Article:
Tuesday, June 26, 2012

Shouty Dwarves in Klingon Armour

SO!  I am currently hosting this awesome Middle-Earth group read (we started The Hobbit on Saturday, it's not too late to join in if you're interested), and since I'm reading about Bilbo's new dwarf friends, I became curious how they were going to be depicted in Mr Jackson's upcoming film adaptation.

Short note:  I hate the LotR movies.  Like, if you want to see me get as ranty as humanly possible, force me to watch/discuss them.  You'll be stuck for hours, and likely won't want to be my friend any longer once I'm done.  Don't get me wrong, I think they're super pretty and everything, but the story WAS ALL WRONG.  See, I'm getting shouty already and this note is no longer so short.  Oops.


In case you haven't seen it, here's a picture of the final costumes for Thorin's band of...well, whatever.  I'm too tired right now to come up with something clever.

I mean...I guess this is okay.  You know, unless you've actually READ THE BOOK or something, and you know that absolutely no one looks anything at all like they're described.

I could pick every single one of these choices apart, but I'm going to try to keep this on the manageable reading length size, so I'll just focus on a few of the MOST egregious choices, 'kay?

Fili and Kili

WTS is going on here, seriously?  I mean, I GET that they're the youngest members of the group and whatnot, but that's no effing excuse for them to be all Dwarf Boy Band.  Ugh.  (BTW, Kate and I have decided that this boy band is going to be called Dwarves 'N Da Hood.  You know it works.)


Um...not gonna lie, I was really hoping for his blue beard here.  :(


AKA - Triceratops Head.  Dude, I can't even...

And finally - 


This is the one that bothers me the most.  Why the hell does he look like a Klingon?  I AM THE MOST SERIOUS!  What you don't believe me?  Fine.  Look what I did for you because I'm the most awesome and stuff.

THORIN LOOKS JUST LIKE CHANCELLOR GOWRON, WTS?!  Not only that, but I'm pretty sure he stole General Martok's armour.  

Ugh.  Seriously.  Why can't Peter Jackson just stop messing around with my Middle-Earth?  What a jerk he is.  

Sunday, April 15, 2012

Game of Thrones Season Two

As of this writing, two episodes of the new season of HBO's series adaptation of George R.R. Martin's A Song of Ice and Fire have aired, and a third will air tonight. The Iron Isles are a welcome addition to the map and are even more perilous-looking than this blogger (Kate) was imagining; Carice van Houten (who I'm sure is a lovely person in real life, really) has made it possible to hate Melisandre even more; Maisie Williams is still amazingly fierce and self-reliant as Arya Stark; TV viewers are getting their first look at Davos Seaworth (but with nary a mention of onions so far? Perhaps I need to rewind a bit, surely?); Peter Dinklage is the boss of everybody in the Red Keep and Ned is still dead.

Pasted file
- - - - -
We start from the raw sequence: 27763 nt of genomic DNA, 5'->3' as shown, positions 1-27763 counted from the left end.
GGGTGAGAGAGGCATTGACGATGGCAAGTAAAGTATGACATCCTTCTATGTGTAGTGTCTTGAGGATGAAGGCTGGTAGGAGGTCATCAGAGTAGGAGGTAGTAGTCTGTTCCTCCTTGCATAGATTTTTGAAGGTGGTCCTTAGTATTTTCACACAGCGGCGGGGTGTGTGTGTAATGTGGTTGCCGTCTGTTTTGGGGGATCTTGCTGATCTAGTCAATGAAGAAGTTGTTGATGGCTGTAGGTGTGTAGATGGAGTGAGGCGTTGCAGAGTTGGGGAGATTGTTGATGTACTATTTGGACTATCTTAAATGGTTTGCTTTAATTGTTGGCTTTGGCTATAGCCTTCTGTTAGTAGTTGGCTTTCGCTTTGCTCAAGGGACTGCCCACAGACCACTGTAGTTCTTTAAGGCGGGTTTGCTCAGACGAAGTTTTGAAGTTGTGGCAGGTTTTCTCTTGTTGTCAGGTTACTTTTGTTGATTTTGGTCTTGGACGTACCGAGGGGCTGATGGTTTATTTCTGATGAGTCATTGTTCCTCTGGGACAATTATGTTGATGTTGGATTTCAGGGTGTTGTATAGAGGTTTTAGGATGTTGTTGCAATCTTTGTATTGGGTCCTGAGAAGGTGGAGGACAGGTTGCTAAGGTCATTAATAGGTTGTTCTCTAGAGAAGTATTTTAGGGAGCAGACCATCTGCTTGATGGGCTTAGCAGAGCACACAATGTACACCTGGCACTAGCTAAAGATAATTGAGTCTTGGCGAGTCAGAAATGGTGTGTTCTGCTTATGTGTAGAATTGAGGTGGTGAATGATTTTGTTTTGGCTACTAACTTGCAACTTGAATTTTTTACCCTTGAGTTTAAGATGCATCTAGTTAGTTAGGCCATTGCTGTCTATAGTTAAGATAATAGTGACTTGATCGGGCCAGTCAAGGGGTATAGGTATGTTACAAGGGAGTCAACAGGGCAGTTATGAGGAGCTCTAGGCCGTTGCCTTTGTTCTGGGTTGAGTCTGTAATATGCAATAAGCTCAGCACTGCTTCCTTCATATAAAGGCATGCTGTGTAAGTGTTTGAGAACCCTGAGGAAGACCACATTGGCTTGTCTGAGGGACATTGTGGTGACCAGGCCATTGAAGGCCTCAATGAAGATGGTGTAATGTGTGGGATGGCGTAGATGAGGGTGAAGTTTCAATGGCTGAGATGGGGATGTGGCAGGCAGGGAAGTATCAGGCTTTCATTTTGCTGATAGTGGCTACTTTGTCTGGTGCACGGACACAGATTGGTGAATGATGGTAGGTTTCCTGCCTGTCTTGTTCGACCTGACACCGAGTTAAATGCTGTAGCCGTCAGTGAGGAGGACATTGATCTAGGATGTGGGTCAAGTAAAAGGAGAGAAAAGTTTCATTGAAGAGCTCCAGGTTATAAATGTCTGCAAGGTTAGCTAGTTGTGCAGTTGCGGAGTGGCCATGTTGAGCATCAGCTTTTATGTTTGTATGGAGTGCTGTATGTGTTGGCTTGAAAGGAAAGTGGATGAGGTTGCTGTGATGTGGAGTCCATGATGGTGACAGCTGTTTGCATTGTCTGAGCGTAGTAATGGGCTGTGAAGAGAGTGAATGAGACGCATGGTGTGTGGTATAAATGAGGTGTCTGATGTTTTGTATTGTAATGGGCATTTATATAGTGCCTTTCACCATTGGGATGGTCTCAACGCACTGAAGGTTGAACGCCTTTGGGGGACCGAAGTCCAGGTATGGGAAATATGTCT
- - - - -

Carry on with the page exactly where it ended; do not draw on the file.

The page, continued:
So far, we are most pleased. How about you?

Tuesday, March 6, 2012

The Copper Promise: A Jekyll and Hyde Rabbit of a Series

"Sometimes I feel like I’m a scientist in a 1950s B-movie, looking sadly from the broken cage that once contained a small, docile bunny rabbit, to the very large and ominous bunny-shaped hole in the wall."

"The monstrous bunny flexed its terrible hairy muscles, booted open the door of the cage and sprinted off into the night, smelling faintly of mead and leather."

- SMISA's own Jennifer Williams, the new mad scientist of pulp fantasy, in a great guest post about her new novella series, The Copper Promise, over on Alan Baxter's blog.

Go on over and have a read (and while you're there, check out Baxter's blog; he doesn't write pulp but urban fantasy, but it's quite good stuff indeed) and if you haven't yet snagged the first of Jennifer's novellas, hit the link to the right and go get you some!

Friday, February 24, 2012


(click "Menu" in the lower right to embiggen and enjoy!)

Today, Angry Robot Books, one of our go-to publishers for cool new genre fiction, has decided to offer a free sample of Gav Thorpe's Crown of the Blood, which SMISA contributer Kate Sherrod reviewed happily last year. This is ancient Rome for pulp fans, kids, and it's the first book of what looks promisingly to be a great series. It seriously has it all: legionnaires riding lions, barbarians riding dinosaurs, dynastic politics, blood and the problems of polygamy. Lots of fun and highly recommended!

Friday, February 17, 2012

Jason Mormoa as Conan

The movies do not love depicting our favourite barbarian in the plate armour he occasionally wore in the original stories and novellas, but at least this time around we had him in a mail sleeve for a good chunk of the action. Love the film or hate it (we at SMISA loved it, despite its rejection of canon and its lame inventions), we think most of you will agree that, brown eyes aside, Jason Mormoa made a helluva good Conan. Shoutiness? Check. Nakedness? Check? Wenching, guzzling, drinking, slaying? Check. Growling? Check.

Will there be sequels? Dare we hope? By Crom, we do!

Sunday, February 5, 2012

Obscure French Shouty Men in Shiny Armour

In 1978, French auteur Eric Rohmer, best known for his 1960s morality plays like Pauline at the Beach, released one of the oddest and most hypnotically fascinating films I have ever seen. It was inspired by perhaps one of the granddaddies of all epic fantasy literature, Chrétien de Troyes' 12th century Arthurian romance Perceval, the Story of the Grail, which alone makes it a must-include for this blog. But this is not some big loud crashy bombastic free-for-all like, say, Excalibur. No: this film is straight out of Jesse L. Weston, restoring the ritual character to Arthurian legend and the theater. Lines are chanted as much as delivered; movements, too, are often stylized (but not, as you see, in the fight scenes).

The result is a film as puzzling and intriguing as the Grail legend itself. If you haven't seen it, get your hands on a copy of the DVD right away!

Friday, January 20, 2012

Speaking of Conan...

A commenter on another blog (cough) has started perhaps an interesting discussion, prompted by my reaction to the exquisitely entertaining experience of reading the early Conan short stories and novellas presented in the Del Rey compilation The Coming of Conan the Cimmerian. Why not check it out and join the fun?